Human Trafficking is a global disease but due to the sheer volume of migrant workers and the relative youth of the system, it seems there are a lot of cases here.
According to a report on Human Trafficking in Oman by the UN Refugee Agency (UNHCR), although progress is continually being made, Oman is still not fully compliant with minimum global standards in trafficking. There was a Royal Decree issued in 2008 which can punish human trafficking with up to 15 years imprisonment and fines but what the system most prominently lacks are properly functioning procedures for victims of trafficking among those who are without identification (ie. those whose passport has been taken from them).
The implementation of laws and punishments is a huge step in the right direction but I think more should be done towards the prevention of expolitation. This should include assisting those who are most vulnerable (those who are poorly educated, or even illiterate, and those who do not speak Arabic or English). One way would to be to ensure that anyone entering Oman to work is informed in writing or verbally in their own language of their rights, the laws and where they can find support. Employers too should be given the same information so they are aware of the laws and what their rights and limits as employers are. Employment agencies could be controlled, or at least audited by the government (perhaps there is some sort of system in place already, if there is its evidently not fully effective).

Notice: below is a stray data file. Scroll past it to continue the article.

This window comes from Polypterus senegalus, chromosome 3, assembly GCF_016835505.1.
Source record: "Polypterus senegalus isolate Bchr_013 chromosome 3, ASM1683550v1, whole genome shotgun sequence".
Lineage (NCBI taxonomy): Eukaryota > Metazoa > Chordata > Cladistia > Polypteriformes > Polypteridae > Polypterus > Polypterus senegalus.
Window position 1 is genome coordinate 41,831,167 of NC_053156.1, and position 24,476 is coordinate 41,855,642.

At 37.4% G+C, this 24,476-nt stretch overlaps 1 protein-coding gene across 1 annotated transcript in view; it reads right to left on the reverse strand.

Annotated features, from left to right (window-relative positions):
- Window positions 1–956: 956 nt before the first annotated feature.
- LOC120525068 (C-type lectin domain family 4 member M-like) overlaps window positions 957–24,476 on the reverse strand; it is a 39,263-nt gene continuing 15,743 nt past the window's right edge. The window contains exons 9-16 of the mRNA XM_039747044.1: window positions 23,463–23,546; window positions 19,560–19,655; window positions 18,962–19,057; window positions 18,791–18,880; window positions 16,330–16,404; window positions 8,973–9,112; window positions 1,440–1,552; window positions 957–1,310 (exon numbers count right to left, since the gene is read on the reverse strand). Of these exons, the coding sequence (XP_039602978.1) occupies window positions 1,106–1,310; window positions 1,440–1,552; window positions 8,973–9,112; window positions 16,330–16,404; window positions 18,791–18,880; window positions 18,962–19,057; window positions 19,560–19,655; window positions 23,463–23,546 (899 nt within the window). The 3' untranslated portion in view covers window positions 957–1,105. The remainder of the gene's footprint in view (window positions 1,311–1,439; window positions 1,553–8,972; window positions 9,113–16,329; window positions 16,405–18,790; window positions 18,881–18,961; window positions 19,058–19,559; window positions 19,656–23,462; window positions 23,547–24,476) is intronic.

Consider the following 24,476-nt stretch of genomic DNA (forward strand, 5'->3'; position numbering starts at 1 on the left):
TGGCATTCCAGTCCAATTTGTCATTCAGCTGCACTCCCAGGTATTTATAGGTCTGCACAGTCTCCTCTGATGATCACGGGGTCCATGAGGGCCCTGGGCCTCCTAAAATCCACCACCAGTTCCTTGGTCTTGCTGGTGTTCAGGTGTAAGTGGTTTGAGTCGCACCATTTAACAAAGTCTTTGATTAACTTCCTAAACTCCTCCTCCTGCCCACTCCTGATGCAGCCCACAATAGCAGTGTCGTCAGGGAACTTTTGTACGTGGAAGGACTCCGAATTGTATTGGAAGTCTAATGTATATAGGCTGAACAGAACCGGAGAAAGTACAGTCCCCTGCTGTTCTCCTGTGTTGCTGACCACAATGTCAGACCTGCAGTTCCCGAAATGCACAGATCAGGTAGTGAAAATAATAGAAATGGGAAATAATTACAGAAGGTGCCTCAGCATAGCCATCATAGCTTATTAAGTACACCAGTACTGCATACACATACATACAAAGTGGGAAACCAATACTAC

Far from being exploited, migrant labour and domestic workers should be extolled because they have contributed so much to the development of Oman. I'm sure the majority of the Omani population do treat foreign workers with the respect and equality any human deserves, but whilst cases of abuse remain regular, its obvious there is still a long way to go.